10:41 — Harris makes it sound like she could adopt Swalwell's plan.

10:42 — Buttigieg talks about how being the only candidate with military experience informs his view of guns: "We trained on some of these kinds of weapons.… There are weapons that have absolutely no place in American cities in peacetime, ever."

10:44 — Biden: "We should have smart guns," with biometric measures on the trigger.

10:45 — Bennet seems to be vying to be the boringest, slowest candidate. "I appreciate … the candidates who are up here tonight."

10:46 — Chuck Todd asks which alliance has been most harmed by President Trump and which one they'd work on restoring first. Buttigieg: "We have no idea which are the most important allies he will have pissed off between now and then!"

10:48 — Biden is asked why we should trust him after he recanted his vote for the Iraq War. As usual, he focuses on what he did as Obama's Vice President. Biden also says Bush abused the congressional authorization Biden voted for … and I'm having flashbacks to John Kerry's 2004 campaign.

10:53 — Now they're doing closing statements. Swalwell: "I'm a father of a 2-year-old and an infant. When I'm not changing diapers, I'm changing Washington. Most of the time, the diapers smell better."

10:54 — Williamson: "Donald Trump is not going to be beaten just by insider politics talk.… He's reached into the psyche of the American people, and he's harnessed fear for political purposes.… I'm going to harness love for political purposes … and love will win."

10:55 — Hickenlooper seems to have saved up his whole pitch till the end: "We expanded reproductive health to reduce teenage abortion.… We were the first state [Colorado] to legalize marijuana.… We got to near universal health care coverage."

10:56 — Gillibrand: "Women are on fire!"

10:57 — Yang says he'll build "a broad coalition" including "libertarians" — the only time they're mentioned by any of the Democratic candidates.

10:58 — Harris tries to convince us that she should be the nominee based on her prosecutorial background, saying she'll "prosecute the case against 4 more years of Donald Trump."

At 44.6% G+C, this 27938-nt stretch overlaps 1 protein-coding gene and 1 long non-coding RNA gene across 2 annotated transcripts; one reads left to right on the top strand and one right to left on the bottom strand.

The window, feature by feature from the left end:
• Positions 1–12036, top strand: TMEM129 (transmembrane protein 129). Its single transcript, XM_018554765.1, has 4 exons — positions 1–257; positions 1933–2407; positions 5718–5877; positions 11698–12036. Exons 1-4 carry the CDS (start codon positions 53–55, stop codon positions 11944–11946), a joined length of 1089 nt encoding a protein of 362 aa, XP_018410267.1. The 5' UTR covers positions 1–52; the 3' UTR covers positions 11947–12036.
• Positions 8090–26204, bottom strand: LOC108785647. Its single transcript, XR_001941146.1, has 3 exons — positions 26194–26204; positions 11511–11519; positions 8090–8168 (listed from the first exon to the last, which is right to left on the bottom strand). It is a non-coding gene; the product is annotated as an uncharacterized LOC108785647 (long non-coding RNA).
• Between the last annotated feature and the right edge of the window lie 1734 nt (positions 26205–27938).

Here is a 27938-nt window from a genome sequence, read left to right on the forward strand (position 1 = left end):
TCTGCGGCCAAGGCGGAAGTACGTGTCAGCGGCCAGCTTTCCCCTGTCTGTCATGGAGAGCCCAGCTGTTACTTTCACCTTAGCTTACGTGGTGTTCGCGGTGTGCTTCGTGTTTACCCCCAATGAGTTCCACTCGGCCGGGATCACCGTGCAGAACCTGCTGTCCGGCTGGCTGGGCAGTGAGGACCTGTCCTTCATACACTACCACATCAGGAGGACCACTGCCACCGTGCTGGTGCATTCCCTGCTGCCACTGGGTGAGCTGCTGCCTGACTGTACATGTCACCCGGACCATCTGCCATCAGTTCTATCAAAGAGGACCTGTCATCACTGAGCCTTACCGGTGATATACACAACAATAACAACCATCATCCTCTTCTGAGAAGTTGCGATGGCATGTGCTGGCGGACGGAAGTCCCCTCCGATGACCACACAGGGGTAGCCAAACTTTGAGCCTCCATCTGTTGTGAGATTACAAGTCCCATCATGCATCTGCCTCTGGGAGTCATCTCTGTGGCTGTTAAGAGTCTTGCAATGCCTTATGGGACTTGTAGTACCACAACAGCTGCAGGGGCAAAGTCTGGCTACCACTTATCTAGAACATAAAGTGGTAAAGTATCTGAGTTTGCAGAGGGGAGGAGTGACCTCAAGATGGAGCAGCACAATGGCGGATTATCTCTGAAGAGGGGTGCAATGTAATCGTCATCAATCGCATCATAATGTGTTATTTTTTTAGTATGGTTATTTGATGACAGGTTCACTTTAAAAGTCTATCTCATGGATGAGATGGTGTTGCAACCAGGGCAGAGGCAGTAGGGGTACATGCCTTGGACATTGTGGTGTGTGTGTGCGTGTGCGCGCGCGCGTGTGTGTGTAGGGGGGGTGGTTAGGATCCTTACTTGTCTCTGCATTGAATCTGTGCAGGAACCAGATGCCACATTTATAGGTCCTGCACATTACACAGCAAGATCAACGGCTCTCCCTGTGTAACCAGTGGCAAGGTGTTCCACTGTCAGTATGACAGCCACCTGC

10:59 — I missed Buttigieg's closing statement because the dumb NBC News Roku channel interrupted to ask if I'm still watching.

11:00 — Sanders, seeming to draw inspiration from President Eisenhower, says he'll fight "the military-industrial complex."

11:01 — Biden goes last. He promises to "restore the soul of this country — the president has ripped it out." "This is the United States of America! We can do anything if we're together — together."

5 comments:

Michael Fitzgerald said...

Gawd.... These people hate us. I'm expecting a "Death to America" chant soon.

MikeR said...

I am so tired of politicians. It's like a really funny coincidence: On a hundred issues and asking a dozen candidates, the Democrats are right and Donald Trump is wrong, on every single issue. China, gun control, abortion - all completely correlated!
Republican politicians are no better. Maybe no one should vote for a candidate who can't answer the question, Name an issue where the other party's platform is better than your party's.

Danno said...

Great summaries of the candidates' positions.

Michael Fitzgerald said...

Hair Sniffer Joe, Vice President of "The Resistance", chiding Americans to "come together"...
It'd almost be funny but for the nauseating stench of rank hypocrisy.

Michael Fitzgerald said...

Democrat party members are fighting to completely disarm American citizens at the same time as they allow millions of unknown foreigners into our communities.

The democrat party is an existential threat to The United States Of America.